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GPs operating in an 'unforgiving climate of blame', says GPC leader in defiant speech

GPs are operating in an 'unforgiving climate of blame' through having to deal with pressure from litigation and the CQC while tackling 'unsafe' workloads, GPC chair Dr Chaand Nagpaul will say in a speech to the BMA's annual conference.

Addressing doctors from across specialties at the BMA's Annual Representatives Meeting in Belfast, Dr Chaand Nagpaul will say that 'pressures on general practice have sunk to new depths' since last year's meeting.

He will promise that GPs will fight every day to resurrect their 'proud profession' and highlight the fact that at the LMCs Conference in May, GP leaders gave the Government three months to accept the recommendations in the GPC's Urgent Prescription for General Practice or they would canvass the profession on its willingness to submit undated resignations.

Dr Nagpaul will lament the 'explicit wholesale transfer of care out of hospital' which 'continues unabated'.

He will raise troubling statistics, including:

He will say that all of this combined 'has led to a toxic mix from which existing GPs can’t wait to escape, and which many young doctors will not join'.

Dr Nagpaul will add: 'Far from the being thanked for working against all odds, there’s an unforgiving climate of blame. Litigation against GPs has rocketed, no doubt contributed to by us not being able to work safely. CQC adds further insult by crudely judging practices rather than recognising our impossible context.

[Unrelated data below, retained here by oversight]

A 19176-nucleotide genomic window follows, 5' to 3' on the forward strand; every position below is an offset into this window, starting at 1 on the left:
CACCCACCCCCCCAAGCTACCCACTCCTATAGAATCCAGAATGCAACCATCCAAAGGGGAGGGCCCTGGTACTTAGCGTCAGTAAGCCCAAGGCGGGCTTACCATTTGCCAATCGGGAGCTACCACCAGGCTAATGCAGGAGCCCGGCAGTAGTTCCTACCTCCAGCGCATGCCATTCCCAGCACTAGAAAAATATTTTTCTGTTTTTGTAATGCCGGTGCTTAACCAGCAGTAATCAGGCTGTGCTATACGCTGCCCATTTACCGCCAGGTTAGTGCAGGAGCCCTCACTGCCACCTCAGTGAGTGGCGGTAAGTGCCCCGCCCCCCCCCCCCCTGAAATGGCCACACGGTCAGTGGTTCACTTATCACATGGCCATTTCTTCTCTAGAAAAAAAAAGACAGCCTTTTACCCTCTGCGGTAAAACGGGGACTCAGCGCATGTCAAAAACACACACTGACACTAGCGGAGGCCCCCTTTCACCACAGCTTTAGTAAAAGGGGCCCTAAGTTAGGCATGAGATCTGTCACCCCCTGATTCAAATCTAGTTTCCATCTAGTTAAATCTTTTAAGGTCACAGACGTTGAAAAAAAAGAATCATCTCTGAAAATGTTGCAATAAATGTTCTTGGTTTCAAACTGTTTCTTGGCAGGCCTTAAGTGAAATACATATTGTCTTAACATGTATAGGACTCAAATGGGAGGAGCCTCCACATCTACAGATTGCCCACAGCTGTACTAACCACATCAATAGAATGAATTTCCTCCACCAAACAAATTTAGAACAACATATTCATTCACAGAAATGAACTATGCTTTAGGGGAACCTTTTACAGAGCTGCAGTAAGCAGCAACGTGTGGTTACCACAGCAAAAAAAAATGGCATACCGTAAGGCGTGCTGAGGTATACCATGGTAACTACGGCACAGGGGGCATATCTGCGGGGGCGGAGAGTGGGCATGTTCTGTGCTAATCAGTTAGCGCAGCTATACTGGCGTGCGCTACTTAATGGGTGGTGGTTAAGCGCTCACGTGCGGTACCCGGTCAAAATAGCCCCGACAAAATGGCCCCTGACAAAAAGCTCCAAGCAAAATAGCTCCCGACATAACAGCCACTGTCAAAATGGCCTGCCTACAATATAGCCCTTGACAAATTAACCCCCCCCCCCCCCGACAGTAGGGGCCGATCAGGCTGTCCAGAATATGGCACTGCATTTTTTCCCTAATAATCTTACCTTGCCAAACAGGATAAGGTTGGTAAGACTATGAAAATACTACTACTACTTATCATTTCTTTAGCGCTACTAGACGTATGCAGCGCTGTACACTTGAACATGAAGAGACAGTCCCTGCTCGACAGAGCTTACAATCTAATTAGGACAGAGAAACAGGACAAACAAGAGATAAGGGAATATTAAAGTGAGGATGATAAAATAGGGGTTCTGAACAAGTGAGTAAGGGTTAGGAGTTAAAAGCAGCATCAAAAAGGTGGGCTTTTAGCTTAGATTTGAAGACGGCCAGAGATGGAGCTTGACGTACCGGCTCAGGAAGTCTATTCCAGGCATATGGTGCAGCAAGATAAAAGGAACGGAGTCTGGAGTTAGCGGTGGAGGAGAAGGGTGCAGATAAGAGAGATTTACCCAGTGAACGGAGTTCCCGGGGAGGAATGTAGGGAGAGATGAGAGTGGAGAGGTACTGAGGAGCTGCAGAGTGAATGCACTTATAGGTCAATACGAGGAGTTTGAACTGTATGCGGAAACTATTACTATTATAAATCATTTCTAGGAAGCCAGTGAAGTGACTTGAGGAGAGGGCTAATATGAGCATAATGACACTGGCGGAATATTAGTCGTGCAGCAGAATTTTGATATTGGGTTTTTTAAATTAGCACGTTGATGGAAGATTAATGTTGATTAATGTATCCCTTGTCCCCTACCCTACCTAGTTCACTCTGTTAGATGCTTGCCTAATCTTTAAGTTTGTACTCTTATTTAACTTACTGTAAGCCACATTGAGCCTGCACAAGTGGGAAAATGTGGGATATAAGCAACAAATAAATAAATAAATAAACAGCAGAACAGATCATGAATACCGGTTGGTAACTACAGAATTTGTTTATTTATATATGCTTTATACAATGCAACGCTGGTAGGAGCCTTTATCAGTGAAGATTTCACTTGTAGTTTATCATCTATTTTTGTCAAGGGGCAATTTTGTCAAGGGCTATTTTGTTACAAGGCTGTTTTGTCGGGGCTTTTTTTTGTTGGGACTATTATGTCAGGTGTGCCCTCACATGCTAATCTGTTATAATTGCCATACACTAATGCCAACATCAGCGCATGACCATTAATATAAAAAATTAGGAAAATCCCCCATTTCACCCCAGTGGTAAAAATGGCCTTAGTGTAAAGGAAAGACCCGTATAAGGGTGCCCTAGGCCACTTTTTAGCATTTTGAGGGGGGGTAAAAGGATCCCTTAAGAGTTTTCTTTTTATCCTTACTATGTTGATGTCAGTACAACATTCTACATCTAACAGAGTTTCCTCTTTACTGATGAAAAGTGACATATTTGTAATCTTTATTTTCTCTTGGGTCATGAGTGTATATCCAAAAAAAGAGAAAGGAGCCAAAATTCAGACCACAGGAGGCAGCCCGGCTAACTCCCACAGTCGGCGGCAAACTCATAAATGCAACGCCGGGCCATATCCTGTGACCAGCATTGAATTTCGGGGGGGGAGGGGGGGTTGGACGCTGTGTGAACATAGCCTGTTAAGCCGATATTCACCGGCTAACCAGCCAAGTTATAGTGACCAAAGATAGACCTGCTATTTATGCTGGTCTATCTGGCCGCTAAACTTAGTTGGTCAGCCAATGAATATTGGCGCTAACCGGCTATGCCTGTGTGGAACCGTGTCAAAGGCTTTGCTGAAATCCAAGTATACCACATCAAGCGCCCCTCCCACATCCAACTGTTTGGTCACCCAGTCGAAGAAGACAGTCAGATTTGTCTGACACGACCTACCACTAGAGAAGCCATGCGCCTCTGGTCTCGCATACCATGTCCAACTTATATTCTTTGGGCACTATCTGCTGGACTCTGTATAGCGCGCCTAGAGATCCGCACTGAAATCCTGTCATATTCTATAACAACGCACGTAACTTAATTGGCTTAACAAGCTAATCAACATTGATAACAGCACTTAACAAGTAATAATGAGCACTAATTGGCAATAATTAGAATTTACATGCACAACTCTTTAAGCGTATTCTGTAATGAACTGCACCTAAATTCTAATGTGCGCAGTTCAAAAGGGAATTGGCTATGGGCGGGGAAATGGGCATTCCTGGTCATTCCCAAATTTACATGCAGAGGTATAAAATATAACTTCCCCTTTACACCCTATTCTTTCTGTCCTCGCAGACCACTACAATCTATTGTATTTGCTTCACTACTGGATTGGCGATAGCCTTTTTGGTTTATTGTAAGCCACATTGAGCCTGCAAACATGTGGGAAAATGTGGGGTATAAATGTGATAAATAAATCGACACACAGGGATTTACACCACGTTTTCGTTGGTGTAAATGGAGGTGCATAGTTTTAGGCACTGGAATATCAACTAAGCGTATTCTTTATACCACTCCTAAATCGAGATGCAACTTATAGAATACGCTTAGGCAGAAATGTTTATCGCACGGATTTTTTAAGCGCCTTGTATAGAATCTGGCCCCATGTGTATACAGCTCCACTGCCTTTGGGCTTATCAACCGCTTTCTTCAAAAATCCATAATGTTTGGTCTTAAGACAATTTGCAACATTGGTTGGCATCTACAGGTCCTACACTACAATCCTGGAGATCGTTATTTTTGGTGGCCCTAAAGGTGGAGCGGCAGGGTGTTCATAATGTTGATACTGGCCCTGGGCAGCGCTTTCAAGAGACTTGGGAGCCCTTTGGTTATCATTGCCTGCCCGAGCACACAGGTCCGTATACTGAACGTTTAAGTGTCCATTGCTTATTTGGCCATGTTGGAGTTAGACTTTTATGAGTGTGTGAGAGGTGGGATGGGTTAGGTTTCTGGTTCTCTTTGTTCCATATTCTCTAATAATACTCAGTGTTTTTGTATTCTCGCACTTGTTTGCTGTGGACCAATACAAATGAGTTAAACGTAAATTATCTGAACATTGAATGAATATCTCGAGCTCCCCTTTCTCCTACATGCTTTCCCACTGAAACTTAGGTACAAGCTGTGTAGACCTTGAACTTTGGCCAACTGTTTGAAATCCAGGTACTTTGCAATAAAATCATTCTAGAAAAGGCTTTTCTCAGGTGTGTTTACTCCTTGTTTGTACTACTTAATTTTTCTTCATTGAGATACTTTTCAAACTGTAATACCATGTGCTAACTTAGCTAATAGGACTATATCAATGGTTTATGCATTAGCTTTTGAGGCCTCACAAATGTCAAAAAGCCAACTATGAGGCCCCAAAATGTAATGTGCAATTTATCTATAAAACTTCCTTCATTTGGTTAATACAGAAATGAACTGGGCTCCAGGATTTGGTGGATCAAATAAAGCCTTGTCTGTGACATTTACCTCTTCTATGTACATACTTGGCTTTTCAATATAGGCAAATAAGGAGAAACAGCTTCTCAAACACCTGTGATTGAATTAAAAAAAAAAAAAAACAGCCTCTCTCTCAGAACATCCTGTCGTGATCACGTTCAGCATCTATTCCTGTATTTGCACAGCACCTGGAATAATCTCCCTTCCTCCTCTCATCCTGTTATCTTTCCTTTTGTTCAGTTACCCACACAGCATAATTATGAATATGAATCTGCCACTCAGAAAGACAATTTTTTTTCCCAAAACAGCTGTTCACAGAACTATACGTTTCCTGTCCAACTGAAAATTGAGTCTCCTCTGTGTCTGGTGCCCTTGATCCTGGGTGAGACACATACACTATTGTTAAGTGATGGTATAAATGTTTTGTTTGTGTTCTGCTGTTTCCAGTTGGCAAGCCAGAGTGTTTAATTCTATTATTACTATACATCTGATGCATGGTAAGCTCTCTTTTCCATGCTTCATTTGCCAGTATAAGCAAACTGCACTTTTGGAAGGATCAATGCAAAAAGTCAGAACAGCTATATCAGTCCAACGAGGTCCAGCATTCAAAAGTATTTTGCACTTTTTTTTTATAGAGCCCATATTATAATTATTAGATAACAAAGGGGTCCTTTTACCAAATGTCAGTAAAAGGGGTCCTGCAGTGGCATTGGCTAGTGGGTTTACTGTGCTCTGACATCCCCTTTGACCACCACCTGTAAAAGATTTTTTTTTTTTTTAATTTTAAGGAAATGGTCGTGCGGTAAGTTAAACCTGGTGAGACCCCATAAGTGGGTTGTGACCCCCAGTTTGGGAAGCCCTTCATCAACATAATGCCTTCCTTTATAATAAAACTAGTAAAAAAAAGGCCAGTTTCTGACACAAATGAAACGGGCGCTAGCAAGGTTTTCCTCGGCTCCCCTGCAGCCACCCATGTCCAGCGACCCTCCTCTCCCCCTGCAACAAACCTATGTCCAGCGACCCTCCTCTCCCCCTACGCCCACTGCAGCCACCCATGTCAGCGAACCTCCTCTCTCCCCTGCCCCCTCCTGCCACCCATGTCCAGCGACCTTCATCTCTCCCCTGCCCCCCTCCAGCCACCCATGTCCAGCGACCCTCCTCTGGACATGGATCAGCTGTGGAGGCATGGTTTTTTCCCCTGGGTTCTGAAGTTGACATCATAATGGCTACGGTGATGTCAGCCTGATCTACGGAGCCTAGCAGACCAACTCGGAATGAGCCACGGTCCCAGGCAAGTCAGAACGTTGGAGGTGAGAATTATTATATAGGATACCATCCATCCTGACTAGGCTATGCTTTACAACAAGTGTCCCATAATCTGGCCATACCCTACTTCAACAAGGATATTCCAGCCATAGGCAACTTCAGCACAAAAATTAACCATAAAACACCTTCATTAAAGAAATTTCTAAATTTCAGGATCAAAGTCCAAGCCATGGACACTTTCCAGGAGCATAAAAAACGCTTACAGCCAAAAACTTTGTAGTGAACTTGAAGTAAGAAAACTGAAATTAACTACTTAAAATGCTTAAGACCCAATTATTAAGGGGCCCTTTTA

'How callous to name and shame practices for not having the capacity to tick boxes when those struggling the most are rightly spending their time attending to patients rather than producing reams of policies to satisfy the clipboards of inspectors.'

And while general practice needs more funding, Dr Nagpaul does not want this to come out of the hospitals' budget.

He will say: 'The elephant in the room is of course money. As a supposed rich nation it’s shameful we spend less of GDP on health than most of the developed world, where we have a fraction of the hospital beds of France and Germany and lag behind most other OECD countries in our doctor and nurse numbers.